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As We Close in on the Alibaba IPO, Here's What You Need to Watch For

It isn’t often that a really “hot” initial public stock offering lives up to the pre-deal hype.

But Thursday’s IPO of China e-commerce heavyweight Alibaba Group Holding Ltd. (NYSE-WI: BABA) is shaping up to be everything the most ardent market mavens have been saying.

Alibaba is on track to become the largest U.S. initial public offering ever.

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  • Facebook IPO

  • Facebook Ventures Into New Territory with Organ Donor Status Facebook is now in the business of saving lives, with another change it hopes all of its members will move swiftly to "like."

    The social network behemoth announced Tuesday morning a plan to encourage its millions of friends to start advertising their organ donor status on their Facebook pages. Facebook hopes the status update will create a kind of gentle peer pressure that will urge its 161 million U.S. members to add their names to the list of registered donors.

    More than 114,000 people in the United States, and millions more worldwide, are waiting for life saving heart, liver or kidney transplants. On average, 18 die per day because there aren't enough organs for transplants.

    Facebook aims to change that.

    The status change is being rolled out first in the U.S. and the United Kingdom, where Facebook has some 30 million members.

    Plans are to add other countries in the coming months.

    Facebook CEO and founder Mark Zuckerberg said in a statement, "We never could have anticipated that what started as a small network would evolve into such a powerful tool for communication and problem solving."

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  • Profit Falls Ahead of Facebook IPO – Will Investor Interest Follow? Is this the first sign of trouble for the Facebook IPO?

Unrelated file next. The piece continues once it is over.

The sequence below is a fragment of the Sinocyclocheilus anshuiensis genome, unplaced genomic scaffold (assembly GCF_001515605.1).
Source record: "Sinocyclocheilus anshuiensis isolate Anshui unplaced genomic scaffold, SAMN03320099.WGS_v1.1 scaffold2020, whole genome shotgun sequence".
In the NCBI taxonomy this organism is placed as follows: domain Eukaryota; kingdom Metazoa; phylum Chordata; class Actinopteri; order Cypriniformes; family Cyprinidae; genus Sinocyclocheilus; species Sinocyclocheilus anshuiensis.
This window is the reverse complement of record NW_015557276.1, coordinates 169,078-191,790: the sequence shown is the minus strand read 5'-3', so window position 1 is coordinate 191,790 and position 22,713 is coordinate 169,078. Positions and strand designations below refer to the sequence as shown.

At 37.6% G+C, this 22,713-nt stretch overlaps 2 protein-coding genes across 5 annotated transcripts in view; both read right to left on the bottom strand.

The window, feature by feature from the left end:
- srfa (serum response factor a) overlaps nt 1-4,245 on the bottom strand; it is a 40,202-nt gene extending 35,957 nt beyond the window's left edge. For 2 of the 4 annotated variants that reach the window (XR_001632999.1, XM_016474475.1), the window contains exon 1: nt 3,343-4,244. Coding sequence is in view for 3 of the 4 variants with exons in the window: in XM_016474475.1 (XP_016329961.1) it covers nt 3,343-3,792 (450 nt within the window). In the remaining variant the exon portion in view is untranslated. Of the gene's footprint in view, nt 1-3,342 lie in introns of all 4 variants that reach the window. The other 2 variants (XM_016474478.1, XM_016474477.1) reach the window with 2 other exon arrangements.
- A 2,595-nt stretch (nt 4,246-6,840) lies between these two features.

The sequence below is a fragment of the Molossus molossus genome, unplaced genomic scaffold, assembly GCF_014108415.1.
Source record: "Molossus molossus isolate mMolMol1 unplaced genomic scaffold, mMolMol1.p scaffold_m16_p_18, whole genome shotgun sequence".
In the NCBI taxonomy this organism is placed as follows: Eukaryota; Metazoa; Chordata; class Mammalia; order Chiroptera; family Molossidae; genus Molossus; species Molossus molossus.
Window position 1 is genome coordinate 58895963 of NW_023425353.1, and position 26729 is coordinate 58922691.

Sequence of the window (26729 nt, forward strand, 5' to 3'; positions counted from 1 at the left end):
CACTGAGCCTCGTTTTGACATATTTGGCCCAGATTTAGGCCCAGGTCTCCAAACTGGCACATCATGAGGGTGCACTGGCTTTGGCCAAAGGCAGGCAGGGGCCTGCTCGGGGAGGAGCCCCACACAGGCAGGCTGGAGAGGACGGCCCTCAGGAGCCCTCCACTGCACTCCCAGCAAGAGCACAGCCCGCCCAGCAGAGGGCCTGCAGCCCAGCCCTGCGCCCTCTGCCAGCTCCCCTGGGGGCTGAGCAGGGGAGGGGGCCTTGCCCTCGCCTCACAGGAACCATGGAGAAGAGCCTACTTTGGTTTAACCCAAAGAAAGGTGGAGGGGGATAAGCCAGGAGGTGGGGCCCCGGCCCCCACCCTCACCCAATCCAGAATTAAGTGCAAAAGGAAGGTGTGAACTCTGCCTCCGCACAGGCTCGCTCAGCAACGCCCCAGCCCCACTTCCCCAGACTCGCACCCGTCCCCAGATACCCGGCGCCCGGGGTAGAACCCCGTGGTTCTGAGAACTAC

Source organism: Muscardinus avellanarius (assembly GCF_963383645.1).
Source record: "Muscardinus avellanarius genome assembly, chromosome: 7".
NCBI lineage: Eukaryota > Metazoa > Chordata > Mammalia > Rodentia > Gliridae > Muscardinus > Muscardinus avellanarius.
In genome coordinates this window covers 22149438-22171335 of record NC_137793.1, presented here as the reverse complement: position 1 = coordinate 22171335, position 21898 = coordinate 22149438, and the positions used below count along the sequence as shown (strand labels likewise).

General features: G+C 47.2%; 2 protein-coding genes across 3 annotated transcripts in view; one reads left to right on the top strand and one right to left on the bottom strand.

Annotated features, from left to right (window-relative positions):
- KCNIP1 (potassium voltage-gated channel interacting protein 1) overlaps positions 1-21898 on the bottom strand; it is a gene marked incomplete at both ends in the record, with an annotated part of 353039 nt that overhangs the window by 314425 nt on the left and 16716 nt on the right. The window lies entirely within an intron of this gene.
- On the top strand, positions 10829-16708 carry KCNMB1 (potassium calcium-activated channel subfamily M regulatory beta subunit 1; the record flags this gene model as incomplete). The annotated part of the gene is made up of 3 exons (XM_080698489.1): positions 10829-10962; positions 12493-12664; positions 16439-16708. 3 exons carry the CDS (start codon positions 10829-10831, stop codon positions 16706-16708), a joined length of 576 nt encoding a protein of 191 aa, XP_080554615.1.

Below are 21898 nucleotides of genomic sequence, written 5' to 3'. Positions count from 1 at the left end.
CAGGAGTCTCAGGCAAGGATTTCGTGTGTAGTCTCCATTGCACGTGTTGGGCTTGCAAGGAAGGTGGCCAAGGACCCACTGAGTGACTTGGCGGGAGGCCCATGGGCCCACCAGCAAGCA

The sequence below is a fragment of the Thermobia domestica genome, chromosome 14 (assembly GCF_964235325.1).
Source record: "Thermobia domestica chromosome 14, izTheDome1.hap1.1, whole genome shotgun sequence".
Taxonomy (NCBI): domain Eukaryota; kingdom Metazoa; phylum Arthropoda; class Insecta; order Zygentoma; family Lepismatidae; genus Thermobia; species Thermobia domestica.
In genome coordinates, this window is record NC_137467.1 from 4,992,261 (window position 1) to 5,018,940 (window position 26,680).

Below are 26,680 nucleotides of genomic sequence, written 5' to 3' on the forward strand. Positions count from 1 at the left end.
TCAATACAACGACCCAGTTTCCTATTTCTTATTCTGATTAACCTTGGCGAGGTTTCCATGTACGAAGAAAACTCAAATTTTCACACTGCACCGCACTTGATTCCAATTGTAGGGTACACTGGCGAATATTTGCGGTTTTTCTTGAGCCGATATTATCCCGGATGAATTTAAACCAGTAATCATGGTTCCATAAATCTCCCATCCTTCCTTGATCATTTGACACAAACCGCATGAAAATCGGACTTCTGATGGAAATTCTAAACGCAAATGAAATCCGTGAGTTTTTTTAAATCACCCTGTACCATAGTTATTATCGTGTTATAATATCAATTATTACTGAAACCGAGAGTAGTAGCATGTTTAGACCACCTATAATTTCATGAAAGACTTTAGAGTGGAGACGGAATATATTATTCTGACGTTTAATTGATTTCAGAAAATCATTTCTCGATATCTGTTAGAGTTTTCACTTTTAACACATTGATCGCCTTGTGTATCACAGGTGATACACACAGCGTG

The social media giant, now in the final weeks before its long awaited IPO filing, announced Monday that first-quarter profit and revenue has slipped since the end of 2011.

    Facebook (Nasdaq: FB) disclosed in a regulatory filing that profit fell 32% from the previous quarter to $205 million. Revenue dropped 6% to $1.06 billion. Sales were up 45% -- slower than the 55% sales growth in the last quarter.

    Expenses surged on costs related to data center building and workforce growth as the company manages its increasing subscriber base that's climbed to 901 million users worldwide. Expenses soared to $677 million - nearly double what they were a year ago.

    Facebook also blamed the drop on "seasonal trends" in advertising and user growth in regions that bring in less revenue per subscriber.

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  • Facebook IPO Date: May 17 Might Be the Magic Day Here's some news devout Facebook followers and savvy investors are sure to "like" - don't write it in ink just yet, but looks like May 17 could be the Facebook IPO date.

    While Facebook (NASDAQ: FB) refused to comment, "multiple sources close to the company" say that is the date, according to TechCrunch.

    Ever since Facebook filed the necessary papers to go public in February, speculation has run rampant as to the exact timing. Late spring sprung up as the most likely time, but no precise date was set.

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  • Possible Dates Released for Facebook Stock to Hit Markets Possible dates have been released for the highly anticipated Facebook stock (NASDAQ: FB) to start trading, and if they're right the company could start its road show in less than a month.

    CNBC reported that investors could see the Facebook IPO priced by May 16 or 17, and start trading the next morning, according to an anonymous source familiar with the matter. The social media giant filed for its IPO Feb. 1.